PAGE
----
The state recognized the benefits of the proposed program, appreciated the Kenan Trust gift and chose to show its support through a $465,000 appropriation.
“Connecting the world-class legal community at Carolina with business professionals in the startup economy is a win-win approach to higher education that will prepare law students to succeed and provide valuable legal resources for emerging companies in our state’s rapidly growing economy,” said House Speaker Tim Moore.
The program is expected to kick off in the 2019-2020 academic year. An official name will be determined during the planning process with input from current students.
“The Kenan Trust has always focused on the needs of the communities it serves and education is the foundation,” said Douglas Zinn, executive director of the William R. Kenan Jr. Charitable Trust. “We recognize that student education doesn’t just happen in the classroom and we are excited to support the entrepreneurship program that will train law students while strengthening North Carolina communities and the state’s economy.”
Funding will support three interwoven legal clinics at UNC School of Law: a for-profit ventures clinic, an intellectual property clinic and Carolina Law’s existing Community Development Law Clinic, which is a longstanding, highly successful nonprofit social entrepreneurship clinic. Each clinic, supervised by a full-time member of the law school faculty, will train eight to 10 law students per semester. Students will counsel business founders on the advantages and disadvantages of various business entity structures, form appropriate entities, draft organizational documents, capture and license intellectual property assets, and seek tax-exempt status for community based nonprofit organizations.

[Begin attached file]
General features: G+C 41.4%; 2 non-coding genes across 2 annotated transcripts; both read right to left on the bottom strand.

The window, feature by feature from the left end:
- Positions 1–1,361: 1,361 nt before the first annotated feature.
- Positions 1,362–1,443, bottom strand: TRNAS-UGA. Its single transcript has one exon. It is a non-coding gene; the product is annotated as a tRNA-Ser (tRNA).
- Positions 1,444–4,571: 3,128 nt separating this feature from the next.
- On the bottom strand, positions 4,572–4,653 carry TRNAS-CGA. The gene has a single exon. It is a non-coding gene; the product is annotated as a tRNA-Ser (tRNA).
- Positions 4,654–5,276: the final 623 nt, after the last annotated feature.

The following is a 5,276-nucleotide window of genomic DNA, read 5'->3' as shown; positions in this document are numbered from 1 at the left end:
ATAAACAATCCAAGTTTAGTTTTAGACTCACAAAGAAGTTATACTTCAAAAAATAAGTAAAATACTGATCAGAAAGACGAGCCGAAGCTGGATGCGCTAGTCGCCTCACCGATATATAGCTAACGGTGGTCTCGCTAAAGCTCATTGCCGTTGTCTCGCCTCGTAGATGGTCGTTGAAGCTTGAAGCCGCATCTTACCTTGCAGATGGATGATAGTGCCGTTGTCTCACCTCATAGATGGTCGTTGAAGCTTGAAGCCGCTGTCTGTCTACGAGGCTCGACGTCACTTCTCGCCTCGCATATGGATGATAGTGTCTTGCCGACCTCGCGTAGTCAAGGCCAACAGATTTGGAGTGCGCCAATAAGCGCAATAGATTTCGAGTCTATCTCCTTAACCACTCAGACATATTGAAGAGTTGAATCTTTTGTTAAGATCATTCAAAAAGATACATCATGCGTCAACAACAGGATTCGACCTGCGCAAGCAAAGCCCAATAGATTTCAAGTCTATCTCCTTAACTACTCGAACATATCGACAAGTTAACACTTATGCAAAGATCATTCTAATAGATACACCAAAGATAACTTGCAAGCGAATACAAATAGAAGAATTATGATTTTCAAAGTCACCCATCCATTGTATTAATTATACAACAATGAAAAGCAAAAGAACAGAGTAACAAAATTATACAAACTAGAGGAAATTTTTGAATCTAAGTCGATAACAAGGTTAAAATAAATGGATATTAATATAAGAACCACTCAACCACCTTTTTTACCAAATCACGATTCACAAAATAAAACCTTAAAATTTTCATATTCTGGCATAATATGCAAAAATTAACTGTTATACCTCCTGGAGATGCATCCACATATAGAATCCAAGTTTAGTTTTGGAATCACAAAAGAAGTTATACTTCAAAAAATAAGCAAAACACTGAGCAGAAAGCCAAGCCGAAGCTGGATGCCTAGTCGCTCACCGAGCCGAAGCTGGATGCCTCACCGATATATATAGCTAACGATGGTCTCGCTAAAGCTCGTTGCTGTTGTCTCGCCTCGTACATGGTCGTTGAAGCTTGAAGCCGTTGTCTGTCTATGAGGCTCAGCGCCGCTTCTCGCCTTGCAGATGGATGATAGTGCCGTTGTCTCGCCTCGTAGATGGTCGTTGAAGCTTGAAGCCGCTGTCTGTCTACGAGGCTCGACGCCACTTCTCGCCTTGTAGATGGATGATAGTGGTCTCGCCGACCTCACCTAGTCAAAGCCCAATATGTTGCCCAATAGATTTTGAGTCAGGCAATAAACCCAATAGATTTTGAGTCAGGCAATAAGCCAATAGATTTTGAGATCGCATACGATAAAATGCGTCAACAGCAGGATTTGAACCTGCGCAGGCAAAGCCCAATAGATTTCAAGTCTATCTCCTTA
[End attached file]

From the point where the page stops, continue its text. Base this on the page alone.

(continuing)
North Carolina is consistently ranked as one of the nation’s top five places to start a new business. Because of the rich and thriving entrepreneurial culture of the Research Triangle Park area of North Carolina and the business schools and entrepreneurial initiatives at local universities, the institute will serve a pipeline of clients from potential partners across the state.
“This gift and challenge from the Kenan Charitable Trust will catapult UNC School of Law onto the cutting edge of legal education. From my own experience representing clients in mergers and acquisitions and startups, there is a great need for legal advice at the earliest stages,” said Larry Robbins, partner at Wyrick Robbins Yates & Ponton LLP. “My hat is off to the Kenan Trust and the North Carolina General Assembly for recognizing this need for an entrepreneurship institute and for funding it.”
The gift from the Kenan Trust supports For All Kind: The Campaign for Carolina, the most ambitious fundraising campaign in the University’s history. The gift also reinforces UNC School of Law’s commitment to train lawyer-leaders to address the issues and questions of today’s dynamic, ever-evolving industries, particularly in areas of growth and influence in North Carolina and beyond.